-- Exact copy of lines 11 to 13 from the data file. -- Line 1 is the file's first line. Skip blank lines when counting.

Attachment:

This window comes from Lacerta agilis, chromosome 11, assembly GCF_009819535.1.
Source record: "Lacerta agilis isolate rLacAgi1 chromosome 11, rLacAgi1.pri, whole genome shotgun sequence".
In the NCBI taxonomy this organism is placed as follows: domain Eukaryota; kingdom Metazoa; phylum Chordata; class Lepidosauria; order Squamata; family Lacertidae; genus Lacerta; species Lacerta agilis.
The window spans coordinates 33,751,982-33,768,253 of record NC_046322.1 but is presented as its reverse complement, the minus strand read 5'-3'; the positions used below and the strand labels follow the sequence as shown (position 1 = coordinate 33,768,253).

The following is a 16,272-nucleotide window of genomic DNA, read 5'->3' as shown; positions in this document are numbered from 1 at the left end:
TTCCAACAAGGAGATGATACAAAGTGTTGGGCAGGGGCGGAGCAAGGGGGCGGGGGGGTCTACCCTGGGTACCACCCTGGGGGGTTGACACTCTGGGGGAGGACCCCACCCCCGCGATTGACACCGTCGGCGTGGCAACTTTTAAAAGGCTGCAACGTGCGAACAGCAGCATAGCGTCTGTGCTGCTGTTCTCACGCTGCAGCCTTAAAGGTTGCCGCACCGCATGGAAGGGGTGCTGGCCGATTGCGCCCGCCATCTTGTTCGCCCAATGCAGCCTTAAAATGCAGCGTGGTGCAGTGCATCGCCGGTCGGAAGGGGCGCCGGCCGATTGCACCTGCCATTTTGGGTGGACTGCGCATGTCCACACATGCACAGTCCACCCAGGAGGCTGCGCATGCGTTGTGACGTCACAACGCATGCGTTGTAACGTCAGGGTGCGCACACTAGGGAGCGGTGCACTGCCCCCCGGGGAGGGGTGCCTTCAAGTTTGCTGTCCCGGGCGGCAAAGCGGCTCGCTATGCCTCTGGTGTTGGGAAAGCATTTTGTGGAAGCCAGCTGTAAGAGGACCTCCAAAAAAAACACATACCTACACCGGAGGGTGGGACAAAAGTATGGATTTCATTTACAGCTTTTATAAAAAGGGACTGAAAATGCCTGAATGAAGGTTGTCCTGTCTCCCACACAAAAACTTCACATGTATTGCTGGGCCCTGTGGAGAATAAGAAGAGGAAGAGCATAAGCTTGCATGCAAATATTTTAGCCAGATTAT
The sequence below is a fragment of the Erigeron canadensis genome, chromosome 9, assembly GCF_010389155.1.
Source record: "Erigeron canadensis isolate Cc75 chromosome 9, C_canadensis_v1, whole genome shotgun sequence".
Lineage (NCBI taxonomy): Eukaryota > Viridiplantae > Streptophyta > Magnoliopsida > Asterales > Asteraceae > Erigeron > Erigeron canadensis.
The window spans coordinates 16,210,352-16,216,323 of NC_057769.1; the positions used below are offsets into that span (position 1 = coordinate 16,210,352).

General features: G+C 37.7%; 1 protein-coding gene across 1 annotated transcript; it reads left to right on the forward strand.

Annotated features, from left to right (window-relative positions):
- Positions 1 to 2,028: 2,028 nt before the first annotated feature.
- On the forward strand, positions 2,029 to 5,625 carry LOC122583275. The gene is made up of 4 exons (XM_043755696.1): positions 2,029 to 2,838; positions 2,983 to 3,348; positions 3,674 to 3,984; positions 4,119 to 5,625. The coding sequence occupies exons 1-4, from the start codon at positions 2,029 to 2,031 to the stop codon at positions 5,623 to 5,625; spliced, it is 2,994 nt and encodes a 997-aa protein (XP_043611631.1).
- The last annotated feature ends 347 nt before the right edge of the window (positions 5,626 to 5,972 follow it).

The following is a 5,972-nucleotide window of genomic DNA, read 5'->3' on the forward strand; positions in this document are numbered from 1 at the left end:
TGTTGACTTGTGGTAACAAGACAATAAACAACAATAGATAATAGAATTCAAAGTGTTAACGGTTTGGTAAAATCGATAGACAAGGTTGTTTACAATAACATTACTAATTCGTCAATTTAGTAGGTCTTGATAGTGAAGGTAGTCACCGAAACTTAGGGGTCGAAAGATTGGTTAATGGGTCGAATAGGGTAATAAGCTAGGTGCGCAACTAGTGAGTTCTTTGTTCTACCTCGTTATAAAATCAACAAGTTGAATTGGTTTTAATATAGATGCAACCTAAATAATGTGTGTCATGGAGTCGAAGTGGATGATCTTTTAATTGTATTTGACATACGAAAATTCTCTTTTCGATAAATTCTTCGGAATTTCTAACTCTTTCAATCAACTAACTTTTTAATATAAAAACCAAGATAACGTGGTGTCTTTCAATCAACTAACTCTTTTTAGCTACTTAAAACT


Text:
General features: G+C 37.7%; 1 protein-coding gene across 1 annotated transcript; it reads left to right on the forward strand.

Annotated features, from left to right (window-relative positions):
- Positions 1 to 2,028: 2,028 nt before the first annotated feature.